• There’s another random Start button for seemingly no good reason in the Charms Bar despite there being several other far easier ways to access the Start screen
  • Sharing is next to useless in modern UI apps and it’s even more useless on the desktop
  • Devices is another next to useless option
Random catastrophes:
  • Windows 8 did not boot to the desktop (Thankfully that was fixed in Windows 8.1.)
  • Despite that Xbox was synonymous with video games, Windows 8 randomly uses the brand for things like music and videos

    The virtual keyboard in Windows 8 (Image via Microsoft)

  • The virtual keyboard takes time getting used to and doesn’t appear to work that well (I used it through my iPad but it may work a bit better natively.)
  • The lock screen and the user accounts screen that follows it could be merged to save the user time
  • The Calendar app lost the ability to sync with Google Calendar
  • The gestures are rather hard to get used to, particularly the unintuitive one for closing an app
  • Windows 8 treats trackpads like touch screens which is problematic when your finger is on the side of the trackpadand it accidentally activates the Charm Bar or takes you to another full screen app (This is especially jarring if you’re on the desktop.)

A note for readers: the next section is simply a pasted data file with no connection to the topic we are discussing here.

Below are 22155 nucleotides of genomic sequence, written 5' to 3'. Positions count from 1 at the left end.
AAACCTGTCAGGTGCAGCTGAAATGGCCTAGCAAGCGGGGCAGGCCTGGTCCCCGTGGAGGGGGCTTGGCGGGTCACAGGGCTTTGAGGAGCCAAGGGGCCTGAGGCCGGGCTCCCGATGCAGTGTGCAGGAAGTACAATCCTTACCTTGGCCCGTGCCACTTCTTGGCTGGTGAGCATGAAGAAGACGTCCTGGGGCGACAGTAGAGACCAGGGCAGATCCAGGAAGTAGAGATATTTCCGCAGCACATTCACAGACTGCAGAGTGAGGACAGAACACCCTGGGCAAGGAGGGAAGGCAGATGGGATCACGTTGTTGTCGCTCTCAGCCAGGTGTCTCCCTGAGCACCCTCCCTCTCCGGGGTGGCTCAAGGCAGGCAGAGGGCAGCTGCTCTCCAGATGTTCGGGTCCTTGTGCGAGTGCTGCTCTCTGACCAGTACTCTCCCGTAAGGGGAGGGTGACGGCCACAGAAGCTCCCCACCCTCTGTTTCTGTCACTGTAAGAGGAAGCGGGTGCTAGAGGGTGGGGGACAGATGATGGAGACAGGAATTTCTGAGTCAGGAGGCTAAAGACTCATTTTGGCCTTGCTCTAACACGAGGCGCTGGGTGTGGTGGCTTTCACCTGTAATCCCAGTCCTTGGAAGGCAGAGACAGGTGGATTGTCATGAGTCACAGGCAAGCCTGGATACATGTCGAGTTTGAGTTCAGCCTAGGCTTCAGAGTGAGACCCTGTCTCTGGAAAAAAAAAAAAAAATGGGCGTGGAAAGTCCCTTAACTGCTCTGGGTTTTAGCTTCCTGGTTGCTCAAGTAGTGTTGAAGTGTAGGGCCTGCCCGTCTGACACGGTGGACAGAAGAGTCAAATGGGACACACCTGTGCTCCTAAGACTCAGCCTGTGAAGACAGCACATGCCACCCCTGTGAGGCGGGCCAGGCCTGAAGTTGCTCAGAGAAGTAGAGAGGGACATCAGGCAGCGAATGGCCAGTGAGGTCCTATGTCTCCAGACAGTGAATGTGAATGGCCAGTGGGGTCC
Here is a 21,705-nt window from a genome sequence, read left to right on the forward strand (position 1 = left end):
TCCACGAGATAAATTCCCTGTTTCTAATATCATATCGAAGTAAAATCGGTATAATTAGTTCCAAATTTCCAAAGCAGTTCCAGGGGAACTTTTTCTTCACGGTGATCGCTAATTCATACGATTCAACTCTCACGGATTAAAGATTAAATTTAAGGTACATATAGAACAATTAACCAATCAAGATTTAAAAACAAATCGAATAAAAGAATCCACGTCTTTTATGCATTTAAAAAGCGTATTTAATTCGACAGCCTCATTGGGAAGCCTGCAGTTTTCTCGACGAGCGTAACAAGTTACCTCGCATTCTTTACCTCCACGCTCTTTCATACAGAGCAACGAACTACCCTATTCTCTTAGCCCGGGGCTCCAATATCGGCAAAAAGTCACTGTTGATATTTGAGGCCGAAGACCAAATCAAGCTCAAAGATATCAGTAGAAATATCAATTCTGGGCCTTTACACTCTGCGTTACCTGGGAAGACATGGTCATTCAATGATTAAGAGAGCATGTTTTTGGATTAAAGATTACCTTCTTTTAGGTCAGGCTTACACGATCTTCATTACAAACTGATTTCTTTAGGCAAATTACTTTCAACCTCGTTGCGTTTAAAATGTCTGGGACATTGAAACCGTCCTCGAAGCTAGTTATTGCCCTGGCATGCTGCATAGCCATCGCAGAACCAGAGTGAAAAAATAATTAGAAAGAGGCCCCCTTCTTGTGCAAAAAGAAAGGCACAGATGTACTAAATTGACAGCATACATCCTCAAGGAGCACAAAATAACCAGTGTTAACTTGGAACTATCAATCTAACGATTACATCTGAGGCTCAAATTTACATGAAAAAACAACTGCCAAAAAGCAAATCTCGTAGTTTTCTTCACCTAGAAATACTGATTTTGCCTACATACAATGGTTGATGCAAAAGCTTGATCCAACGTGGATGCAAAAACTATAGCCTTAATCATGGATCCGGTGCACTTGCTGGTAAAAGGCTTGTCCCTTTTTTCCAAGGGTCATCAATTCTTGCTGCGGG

The bulky Microsoft Surface (Image via Kārlis Dambrāns/Flickr)

    The bulky Microsoft Surface (Image via Kārlis Dambrāns/Flickr)

  • Many Windows 8 computers seem bulkier and heavier than iOS and Android tablets
  • The Windows RT variety of Windows 8 can’t run many traditional desktop apps and relies on the Windows Store which still leaves much to be desired in the app department
  • Windows 8 computers are often more expensive than iOS and Android tablets (for the most part, but at least they’re usually cheaper than Macs)
  • The modern UI treats the desktop as an app (It appears as a tile on the Start screen and prior to Windows 8.1 you could drag it from the top of the screen to quit it, but what were we quitting exactly?)